Orofacial clefts (OFCs), which include non-syndromic cleft lip with or without cleft palate (CL/P), are among the most common birth defects in humans, affecting approximately 1 in 700 newborns. CL/P is phenotypically heterogeneous and has a complex etiology caused by genetic and environmental factors. Previous genome-wide association studies (GWASs) have identified at least 15 risk loci for CL/P. As these loci do not account for all of the genetic variance of CL/P, we hypothesized the existence of additional risk loci. We conducted a multiethnic GWAS in 6480 participants (823 unrelated cases, 1700 unrelated controls and 1319 case–parent trios) with European, Asian, African and Central and South American ancestry. Our GWAS revealed novel associations on 2p24 near FAM49A, a gene of unknown function (P = 4.22 × 10−8), and 19q13 near RHPN2, a gene involved in organizing the actin cytoskeleton (P = 4.17 × 10−8). Other regions reaching genome-wide significance were 1p36 (PAX7), 1p22 (ARHGAP29), 1q32 (IRF6), 8q24 and 17p13 (NTN1), all reported in previous GWASs. Stratification by ancestry group revealed a novel association with a region on 17q23 (P = 2.92 × 10−8) among individuals with European ancestry. This region included several promising candidates including TANC2, an oncogene required for development, and DCAF7, a scaffolding protein required for craniofacial development. In the Central and South American ancestry group, significant associations with loci previously identified in Asian or European ancestry groups reflected their admixed ancestry. In summary, we have identified novel CL/P risk loci and suggest new genes involved in craniofacial development, confirming the highly heterogeneous etiology of OFCs.

Introduction

Orofacial clefts (OFCs) are a heterogeneous group of craniofacial malformations that comprise a significant fraction of all human birth defects, occurring in approximately 1 in 700 individuals worldwide (1). The prevalence of OFCs varies widely across populations as Native American and Asian populations have the highest rates (∼1/500 live births), whereas African and African-American populations have the lowest rates (∼1/2500 live births). European-derived populations have intermediate rates at approximately 1/1000 live births. Populations from Central and South America also have intermediate prevalence rates that vary regionally, possibly reflecting their mixed ancestries.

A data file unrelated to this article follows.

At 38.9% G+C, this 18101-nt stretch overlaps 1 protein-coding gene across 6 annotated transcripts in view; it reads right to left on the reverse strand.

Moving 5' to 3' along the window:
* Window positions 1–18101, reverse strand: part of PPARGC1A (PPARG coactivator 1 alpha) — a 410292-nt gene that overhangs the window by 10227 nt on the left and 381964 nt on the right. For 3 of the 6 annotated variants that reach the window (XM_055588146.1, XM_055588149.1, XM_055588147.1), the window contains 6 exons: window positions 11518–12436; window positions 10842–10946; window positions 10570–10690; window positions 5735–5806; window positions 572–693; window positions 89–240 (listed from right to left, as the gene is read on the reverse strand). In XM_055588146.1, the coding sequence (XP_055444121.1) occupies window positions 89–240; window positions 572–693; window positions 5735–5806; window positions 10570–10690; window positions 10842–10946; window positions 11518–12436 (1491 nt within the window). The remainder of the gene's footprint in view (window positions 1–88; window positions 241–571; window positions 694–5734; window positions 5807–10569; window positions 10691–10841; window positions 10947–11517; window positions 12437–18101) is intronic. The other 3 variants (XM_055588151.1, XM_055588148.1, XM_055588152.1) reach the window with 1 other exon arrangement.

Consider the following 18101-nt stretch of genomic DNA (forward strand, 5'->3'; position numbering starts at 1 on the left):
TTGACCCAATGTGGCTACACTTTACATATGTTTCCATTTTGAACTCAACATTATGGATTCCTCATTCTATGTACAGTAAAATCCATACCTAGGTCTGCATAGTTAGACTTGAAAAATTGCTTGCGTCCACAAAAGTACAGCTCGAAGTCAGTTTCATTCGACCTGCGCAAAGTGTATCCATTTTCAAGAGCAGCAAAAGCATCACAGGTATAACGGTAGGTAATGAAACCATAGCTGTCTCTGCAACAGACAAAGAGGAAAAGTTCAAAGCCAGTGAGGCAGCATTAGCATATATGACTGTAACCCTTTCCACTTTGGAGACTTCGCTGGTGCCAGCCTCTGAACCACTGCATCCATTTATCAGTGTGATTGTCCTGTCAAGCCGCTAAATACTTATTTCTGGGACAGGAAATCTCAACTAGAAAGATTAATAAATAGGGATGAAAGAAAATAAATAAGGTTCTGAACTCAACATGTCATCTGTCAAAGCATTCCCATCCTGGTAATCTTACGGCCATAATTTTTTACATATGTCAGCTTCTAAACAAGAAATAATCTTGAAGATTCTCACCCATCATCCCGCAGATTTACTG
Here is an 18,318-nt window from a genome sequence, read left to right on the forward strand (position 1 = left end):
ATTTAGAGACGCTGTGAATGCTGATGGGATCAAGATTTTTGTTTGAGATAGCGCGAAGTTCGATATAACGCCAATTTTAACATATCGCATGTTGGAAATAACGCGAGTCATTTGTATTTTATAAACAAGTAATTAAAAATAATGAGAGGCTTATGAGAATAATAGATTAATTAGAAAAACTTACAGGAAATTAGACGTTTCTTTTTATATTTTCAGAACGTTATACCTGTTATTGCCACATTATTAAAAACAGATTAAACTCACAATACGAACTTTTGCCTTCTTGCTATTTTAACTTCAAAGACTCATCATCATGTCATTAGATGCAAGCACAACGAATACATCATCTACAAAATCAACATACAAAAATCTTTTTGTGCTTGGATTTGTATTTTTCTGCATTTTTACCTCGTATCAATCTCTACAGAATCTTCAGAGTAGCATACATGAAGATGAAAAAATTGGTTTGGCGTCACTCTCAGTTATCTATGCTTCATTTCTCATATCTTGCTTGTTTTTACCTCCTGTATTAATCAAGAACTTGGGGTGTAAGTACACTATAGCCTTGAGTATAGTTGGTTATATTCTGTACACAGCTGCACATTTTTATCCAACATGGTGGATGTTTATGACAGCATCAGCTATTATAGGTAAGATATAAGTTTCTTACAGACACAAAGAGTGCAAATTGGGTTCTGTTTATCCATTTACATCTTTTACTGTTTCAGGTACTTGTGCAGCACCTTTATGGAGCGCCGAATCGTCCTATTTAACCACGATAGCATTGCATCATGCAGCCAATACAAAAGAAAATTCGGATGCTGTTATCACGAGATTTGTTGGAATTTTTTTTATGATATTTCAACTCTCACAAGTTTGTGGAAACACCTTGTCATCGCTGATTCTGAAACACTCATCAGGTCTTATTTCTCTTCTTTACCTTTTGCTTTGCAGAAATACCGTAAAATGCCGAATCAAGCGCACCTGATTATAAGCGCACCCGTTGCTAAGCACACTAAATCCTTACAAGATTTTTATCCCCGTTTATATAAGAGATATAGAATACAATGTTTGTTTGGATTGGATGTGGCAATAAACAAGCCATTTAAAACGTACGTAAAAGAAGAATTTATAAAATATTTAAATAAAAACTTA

Non-syndromic OFCs, which occur in the absence of other cognitive or structural abnormalities, have a complex etiology that reflects the combined actions of multiple genetic and environmental risk factors. The focus of much of the genetics research has been on the common forms of OFCs: cleft lip alone (CL), CL with palate (CLP) and cleft palate alone (CP) (2). As is true for many complex traits, substantial progress in gene identification has occurred for OFCs, owing to multiple successful genome-wide association studies (GWASs). To date, there have been six OFC GWASs (3–8), a meta-analysis (9) and several replication studies (10–12). A major finding from this work is that OFCs have significant genetic heterogeneity; collectively, these studies have identified at least 15 genetic loci with compelling statistical and biological support. However, these loci account only for a modest portion of the genetic variance of CL/P, suggesting that additional genetic risk factors are likely involved.

In addition, some of these loci appear to have far stronger effect sizes in some populations (3,9), which may contribute to the variability in prevalence rates. For example, the 8q24 locus shows strong evidence of association in populations with European ancestry, whereas the 1q32 (IRF6) and 20q12 (MAFB) loci show stronger effects among Asian populations (3,13). However, the majority of GWASs to date have focused on populations with European ancestry; only two included Asian populations (3,8,10), and none focused on Hispanic/Latino or African populations. In order to identify additional risk loci in diverse and understudied populations, we conducted a large multi-ethnic GWAS comprising unrelated cases, unrelated controls and trios of European, Asian and African ancestry, as well as admixed populations from Central and South America.